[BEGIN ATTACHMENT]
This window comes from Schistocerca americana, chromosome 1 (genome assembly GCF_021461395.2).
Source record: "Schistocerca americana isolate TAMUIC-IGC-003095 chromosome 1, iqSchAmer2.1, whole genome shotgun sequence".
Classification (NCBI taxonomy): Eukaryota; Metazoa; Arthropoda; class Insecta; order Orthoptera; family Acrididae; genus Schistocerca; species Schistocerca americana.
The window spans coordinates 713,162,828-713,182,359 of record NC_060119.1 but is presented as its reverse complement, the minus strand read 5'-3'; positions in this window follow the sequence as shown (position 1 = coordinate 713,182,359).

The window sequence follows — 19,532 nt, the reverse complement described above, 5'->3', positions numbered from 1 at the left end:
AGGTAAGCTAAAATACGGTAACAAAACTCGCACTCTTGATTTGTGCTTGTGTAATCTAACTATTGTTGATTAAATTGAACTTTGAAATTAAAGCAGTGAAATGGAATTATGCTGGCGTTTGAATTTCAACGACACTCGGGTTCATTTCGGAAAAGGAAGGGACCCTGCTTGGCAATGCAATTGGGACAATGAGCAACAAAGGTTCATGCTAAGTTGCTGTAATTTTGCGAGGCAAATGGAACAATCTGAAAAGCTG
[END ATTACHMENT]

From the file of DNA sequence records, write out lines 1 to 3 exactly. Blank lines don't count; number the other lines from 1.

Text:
This window comes from Schistocerca americana, chromosome 1 (genome assembly GCF_021461395.2).
Source record: "Schistocerca americana isolate TAMUIC-IGC-003095 chromosome 1, iqSchAmer2.1, whole genome shotgun sequence".
Classification (NCBI taxonomy): Eukaryota; Metazoa; Arthropoda; class Insecta; order Orthoptera; family Acrididae; genus Schistocerca; species Schistocerca americana.